The Native American Student Council (NASC), the only Native undergraduate student group at Georgetown, submitted a petition to the Office of the President on April 3. The petition reminded the campus that despite progress made regarding the university’s history with slavery in the form of the GU272 Referendum, Native issues remain largely unrecognized.
This editorial board believes the university must make concrete steps toward the demands made in the petition. These include hiring a Native Program Coordinator, creating an Indigenous Studies major and/or minor, crafting a land recognition statement which would be read at university events to acknowledge the history of the university’s land, and establishing a dedicated space for Native spiritual practices. Each of the demands addresses a struggle that Native Georgetown students currently face and if remedied could significantly improve their experience on campus.
Native Americans and Indigenous peoples are some of the least recognized groups on campus and are not offered much institutional support by the university. To make matters worse, these students also find a lack of support within the larger Georgetown community. There are very few Native students on campus, none of whom are of the same tribes, which makes it difficult to create solidarity. It is easy for those students to feel isolated in a community that is not cognizant of Native issues.
While attending school in D.C., Native students are surrounded by images of the Washington Redskins, whose name and logo have been widely criticized as offensive to indigenous peoples. On campus, racially insensitive phrases such as “going off the reservation” are used without being acknowledged as offensive, which contributes to a culture of microaggressions against Native Americans. Georgetown has also exhibited a clear disrespect of Native people through the continued celebration of Columbus Day, which NASC has asked be renamed Indigenous People’s Day.
For Native students who come from vibrant Native communities, this culture creates a campus that is unwelcoming, making them feel marginalized and alone. Regardless of how small Georgetown’s Native community is, this treatment is unacceptable. We believe this could be combatted through efforts by Georgetown to support Native students, both by accepting NASC’s petition and working to create a more welcoming and inclusive culture on campus.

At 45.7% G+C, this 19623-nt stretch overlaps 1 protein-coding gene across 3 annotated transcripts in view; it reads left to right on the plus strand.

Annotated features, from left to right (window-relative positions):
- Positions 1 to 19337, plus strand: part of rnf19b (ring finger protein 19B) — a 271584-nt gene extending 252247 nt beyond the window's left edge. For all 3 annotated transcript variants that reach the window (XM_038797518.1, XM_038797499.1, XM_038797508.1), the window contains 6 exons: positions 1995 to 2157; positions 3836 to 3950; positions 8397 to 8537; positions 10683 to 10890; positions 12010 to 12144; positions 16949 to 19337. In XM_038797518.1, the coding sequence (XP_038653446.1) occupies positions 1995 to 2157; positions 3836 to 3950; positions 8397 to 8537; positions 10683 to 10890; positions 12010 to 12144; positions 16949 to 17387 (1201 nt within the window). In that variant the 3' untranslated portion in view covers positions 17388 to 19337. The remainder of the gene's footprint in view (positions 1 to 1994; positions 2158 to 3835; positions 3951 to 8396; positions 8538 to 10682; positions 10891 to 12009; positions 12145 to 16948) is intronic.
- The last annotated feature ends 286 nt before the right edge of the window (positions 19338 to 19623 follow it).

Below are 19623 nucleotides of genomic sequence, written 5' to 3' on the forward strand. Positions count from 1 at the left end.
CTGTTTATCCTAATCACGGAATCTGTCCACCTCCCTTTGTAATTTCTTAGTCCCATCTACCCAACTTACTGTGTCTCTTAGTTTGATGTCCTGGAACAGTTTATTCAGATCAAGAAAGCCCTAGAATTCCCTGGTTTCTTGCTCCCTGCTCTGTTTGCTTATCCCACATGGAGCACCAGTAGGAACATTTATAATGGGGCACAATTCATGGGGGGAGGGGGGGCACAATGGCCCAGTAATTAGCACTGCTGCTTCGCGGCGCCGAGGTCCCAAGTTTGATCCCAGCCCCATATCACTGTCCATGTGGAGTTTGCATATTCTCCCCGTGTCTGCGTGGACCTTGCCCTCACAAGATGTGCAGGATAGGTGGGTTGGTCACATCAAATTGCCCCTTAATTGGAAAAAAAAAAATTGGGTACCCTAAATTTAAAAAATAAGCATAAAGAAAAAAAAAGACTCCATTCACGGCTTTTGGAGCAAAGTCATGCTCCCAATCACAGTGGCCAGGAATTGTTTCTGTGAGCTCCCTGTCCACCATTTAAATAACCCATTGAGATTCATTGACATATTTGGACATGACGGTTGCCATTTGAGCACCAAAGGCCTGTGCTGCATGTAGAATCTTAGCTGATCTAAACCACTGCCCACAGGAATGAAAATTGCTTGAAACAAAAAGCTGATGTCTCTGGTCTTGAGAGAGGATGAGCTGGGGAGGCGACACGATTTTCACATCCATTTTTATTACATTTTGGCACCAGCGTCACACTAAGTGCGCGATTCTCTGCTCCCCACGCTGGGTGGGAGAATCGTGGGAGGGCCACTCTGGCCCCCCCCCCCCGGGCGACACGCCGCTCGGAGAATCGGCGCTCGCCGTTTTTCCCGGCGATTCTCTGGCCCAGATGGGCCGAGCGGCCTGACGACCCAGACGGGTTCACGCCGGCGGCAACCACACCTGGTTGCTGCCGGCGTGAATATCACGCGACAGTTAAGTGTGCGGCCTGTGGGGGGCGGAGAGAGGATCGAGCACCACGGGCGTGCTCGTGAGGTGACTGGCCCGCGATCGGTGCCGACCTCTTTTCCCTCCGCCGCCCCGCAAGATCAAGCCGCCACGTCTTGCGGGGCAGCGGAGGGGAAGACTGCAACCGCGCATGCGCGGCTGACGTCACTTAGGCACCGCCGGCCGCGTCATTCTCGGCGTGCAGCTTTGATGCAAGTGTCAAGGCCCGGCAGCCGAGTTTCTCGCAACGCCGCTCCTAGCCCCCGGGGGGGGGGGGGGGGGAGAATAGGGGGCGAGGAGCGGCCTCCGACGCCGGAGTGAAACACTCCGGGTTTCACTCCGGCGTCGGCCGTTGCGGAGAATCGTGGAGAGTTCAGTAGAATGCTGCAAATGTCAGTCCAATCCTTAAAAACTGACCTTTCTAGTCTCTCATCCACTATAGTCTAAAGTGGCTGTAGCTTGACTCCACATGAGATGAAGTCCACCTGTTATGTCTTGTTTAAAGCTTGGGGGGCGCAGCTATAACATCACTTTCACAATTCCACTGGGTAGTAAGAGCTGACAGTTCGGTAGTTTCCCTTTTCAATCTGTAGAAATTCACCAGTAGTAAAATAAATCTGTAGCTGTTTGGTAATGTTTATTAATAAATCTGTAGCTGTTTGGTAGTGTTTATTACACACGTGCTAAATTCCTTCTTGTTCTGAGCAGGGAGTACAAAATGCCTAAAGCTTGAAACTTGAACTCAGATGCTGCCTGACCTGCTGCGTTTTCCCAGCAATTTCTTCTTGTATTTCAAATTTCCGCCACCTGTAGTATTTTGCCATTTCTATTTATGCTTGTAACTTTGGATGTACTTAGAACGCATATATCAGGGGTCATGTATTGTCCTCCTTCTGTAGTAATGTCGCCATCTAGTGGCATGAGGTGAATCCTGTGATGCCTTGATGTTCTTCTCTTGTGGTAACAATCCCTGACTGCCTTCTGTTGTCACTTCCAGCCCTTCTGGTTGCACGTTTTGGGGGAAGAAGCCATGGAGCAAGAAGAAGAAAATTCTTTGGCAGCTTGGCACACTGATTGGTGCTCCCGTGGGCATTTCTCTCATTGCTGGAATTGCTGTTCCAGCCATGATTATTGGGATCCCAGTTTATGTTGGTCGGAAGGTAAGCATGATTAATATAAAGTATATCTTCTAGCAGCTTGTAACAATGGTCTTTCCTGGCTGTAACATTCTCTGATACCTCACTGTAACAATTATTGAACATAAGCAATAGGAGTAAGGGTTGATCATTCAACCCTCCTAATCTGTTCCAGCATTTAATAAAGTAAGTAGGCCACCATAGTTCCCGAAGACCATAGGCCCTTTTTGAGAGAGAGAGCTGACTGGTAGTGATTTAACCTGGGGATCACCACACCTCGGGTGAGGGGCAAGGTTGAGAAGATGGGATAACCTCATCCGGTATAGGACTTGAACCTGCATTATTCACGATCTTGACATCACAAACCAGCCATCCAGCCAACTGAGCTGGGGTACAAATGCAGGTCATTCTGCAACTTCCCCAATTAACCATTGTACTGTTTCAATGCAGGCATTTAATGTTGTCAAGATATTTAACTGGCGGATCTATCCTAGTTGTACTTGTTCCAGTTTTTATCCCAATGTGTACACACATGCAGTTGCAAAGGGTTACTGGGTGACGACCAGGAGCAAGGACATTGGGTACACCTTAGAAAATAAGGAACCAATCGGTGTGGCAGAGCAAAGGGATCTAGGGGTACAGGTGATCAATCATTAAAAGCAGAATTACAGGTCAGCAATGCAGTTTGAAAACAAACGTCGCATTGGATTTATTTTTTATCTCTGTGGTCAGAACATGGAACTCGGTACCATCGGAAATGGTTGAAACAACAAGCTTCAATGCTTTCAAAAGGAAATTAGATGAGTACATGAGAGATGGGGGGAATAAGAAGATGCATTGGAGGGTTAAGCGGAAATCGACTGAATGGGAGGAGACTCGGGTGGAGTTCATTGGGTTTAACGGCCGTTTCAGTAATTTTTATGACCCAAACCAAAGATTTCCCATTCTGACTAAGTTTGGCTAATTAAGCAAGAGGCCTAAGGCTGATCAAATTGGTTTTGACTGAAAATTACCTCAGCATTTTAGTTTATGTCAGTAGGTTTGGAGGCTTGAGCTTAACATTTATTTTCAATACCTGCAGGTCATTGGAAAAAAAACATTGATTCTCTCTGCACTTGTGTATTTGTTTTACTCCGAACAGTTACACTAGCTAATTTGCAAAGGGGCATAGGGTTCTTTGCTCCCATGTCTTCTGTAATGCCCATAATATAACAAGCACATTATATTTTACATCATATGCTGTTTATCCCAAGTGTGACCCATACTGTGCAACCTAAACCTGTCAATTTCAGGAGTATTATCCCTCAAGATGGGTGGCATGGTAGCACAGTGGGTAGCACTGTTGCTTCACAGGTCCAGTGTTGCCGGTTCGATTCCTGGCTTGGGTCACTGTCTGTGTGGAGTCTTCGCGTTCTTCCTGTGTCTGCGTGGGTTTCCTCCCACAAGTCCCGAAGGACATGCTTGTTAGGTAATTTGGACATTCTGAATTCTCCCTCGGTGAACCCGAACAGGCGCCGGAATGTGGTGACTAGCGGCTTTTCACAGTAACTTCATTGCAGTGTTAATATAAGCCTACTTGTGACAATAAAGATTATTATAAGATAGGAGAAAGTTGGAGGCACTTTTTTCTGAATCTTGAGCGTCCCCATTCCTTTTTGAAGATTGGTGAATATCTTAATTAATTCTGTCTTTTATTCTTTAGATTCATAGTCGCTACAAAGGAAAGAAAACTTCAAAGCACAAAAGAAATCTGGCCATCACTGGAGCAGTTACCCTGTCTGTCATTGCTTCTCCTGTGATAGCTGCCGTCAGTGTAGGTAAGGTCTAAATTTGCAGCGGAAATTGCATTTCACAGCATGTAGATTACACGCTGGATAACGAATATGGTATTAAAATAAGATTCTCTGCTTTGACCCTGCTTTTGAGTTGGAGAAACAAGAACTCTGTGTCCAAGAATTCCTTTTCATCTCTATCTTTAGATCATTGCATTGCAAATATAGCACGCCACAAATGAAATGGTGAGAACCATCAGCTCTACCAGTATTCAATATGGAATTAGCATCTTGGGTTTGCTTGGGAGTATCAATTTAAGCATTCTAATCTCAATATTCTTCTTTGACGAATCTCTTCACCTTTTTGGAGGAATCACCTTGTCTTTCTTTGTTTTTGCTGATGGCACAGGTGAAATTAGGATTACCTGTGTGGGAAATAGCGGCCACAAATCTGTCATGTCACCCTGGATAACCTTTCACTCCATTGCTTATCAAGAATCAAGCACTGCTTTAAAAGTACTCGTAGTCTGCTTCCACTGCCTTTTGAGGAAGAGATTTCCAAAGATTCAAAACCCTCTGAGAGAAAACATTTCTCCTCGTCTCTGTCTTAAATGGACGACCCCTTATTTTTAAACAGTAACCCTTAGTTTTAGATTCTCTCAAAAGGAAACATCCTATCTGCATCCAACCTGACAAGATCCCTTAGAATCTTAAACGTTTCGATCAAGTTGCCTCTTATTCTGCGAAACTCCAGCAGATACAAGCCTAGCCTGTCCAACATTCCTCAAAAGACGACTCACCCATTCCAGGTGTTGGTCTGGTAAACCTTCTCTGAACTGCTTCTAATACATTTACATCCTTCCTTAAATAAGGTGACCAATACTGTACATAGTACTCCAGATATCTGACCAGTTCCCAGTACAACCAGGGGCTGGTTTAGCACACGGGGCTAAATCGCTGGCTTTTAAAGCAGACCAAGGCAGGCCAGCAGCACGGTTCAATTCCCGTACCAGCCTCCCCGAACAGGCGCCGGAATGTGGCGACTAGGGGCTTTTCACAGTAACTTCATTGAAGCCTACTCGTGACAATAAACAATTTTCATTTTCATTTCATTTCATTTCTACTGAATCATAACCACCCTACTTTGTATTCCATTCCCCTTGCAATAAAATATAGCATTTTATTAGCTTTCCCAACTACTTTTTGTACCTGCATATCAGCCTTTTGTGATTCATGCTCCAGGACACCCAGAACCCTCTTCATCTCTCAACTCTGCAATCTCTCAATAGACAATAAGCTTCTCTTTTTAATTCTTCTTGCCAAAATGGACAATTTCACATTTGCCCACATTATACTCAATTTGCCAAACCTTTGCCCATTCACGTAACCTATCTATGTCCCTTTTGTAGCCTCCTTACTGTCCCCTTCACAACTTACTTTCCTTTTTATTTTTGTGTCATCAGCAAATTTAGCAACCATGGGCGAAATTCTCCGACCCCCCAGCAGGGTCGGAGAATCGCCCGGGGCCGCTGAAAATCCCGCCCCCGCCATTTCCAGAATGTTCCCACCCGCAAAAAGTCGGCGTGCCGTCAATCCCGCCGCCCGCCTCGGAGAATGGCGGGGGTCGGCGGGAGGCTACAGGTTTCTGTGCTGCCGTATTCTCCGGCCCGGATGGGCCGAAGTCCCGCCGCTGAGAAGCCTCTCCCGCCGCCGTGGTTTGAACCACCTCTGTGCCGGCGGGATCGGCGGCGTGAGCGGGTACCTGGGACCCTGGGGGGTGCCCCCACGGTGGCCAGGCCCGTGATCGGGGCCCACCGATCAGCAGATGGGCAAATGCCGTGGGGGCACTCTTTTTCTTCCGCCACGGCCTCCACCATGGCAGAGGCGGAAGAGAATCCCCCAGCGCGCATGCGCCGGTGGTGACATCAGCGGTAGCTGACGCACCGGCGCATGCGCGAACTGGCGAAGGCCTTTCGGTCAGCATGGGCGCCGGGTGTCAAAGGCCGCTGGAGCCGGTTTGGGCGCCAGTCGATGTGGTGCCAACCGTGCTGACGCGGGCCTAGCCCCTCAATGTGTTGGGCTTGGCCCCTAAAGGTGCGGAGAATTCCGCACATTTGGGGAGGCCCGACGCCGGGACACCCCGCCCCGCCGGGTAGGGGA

NASC has expressed its frustration with the university’s bureaucratic structure and the difficulties it has created for the group. NASC attempts to reach out to the few Native students on campus to create the largest community possible. However, students do not have access to records of which students are Native due to the Family Educational Rights and Privacy Act, so NASC has to rely on other Native students to find them instead. With the creation of a Program Coordinator, a designated faculty member would be available to help reach Native students and advocate for Native issues within the administration.
As a university, Georgetown has the opportunity to conduct research and educate others on Native history and issues. This editorial board believes that this ability should be translated into an Indigenous Studies academic program, so any student can take classes on Native history, a subject largely ignored on campus. Georgetown should also make an active effort to incorporate more Native history into its core curriculum and to hire Native faculty and staff. The university can use its resources to bring more Native speakers to campus and create a working group on the university’s history with Native peoples.
One issue this working group ought to explore is that the land Georgetown currently occupies was previously the land of the Piscataway people. The first Jesuit mission in America was established on Piscataway land in 1634, after which missionaries converted many tribal members to Catholicism. The Piscataway have been working with NASC to advocate for a land recognition statement to be read at university sponsored events. This is an important step in continuing to acknowledge Georgetown’s past, following the recognition of the sale of 272 enslaved people in 1838. The statement could be read at major university events and posted on the school’s website. Other universities, like the University of Toronto, have already taken similar steps and made such statements.
Native students also currently lack a cultural space, which limits gatherings and worship. Native spirituality often involves the ritual burning of herbs, which is prohibited in university residential living spaces, meaning Native students have to violate these policies to worship. NASC’s request for a dedicated cultural sanctuary would resolve this problem and allow Native students to worship openly, in community with one another.
Along with this institutional support there is also a role for students to play in supporting Native students on campus. NASC puts on several events each year, and students should make it a priority to attend them. Their annual Powwow was cancelled this year, a concrete effect of the lack of support for Native students on campus. Most students arrive on campus without much education in Native issues, which can lead to a dismissal or misunderstanding of Native culture. This contributes to the marginalization of Native students and must be avoided by self-education.
There is much progress to be made in supporting and improving the experience of Native students on campus. We urge the university to agree to NASC’s requests, and we hope the rest of the student body will work toward education and participation.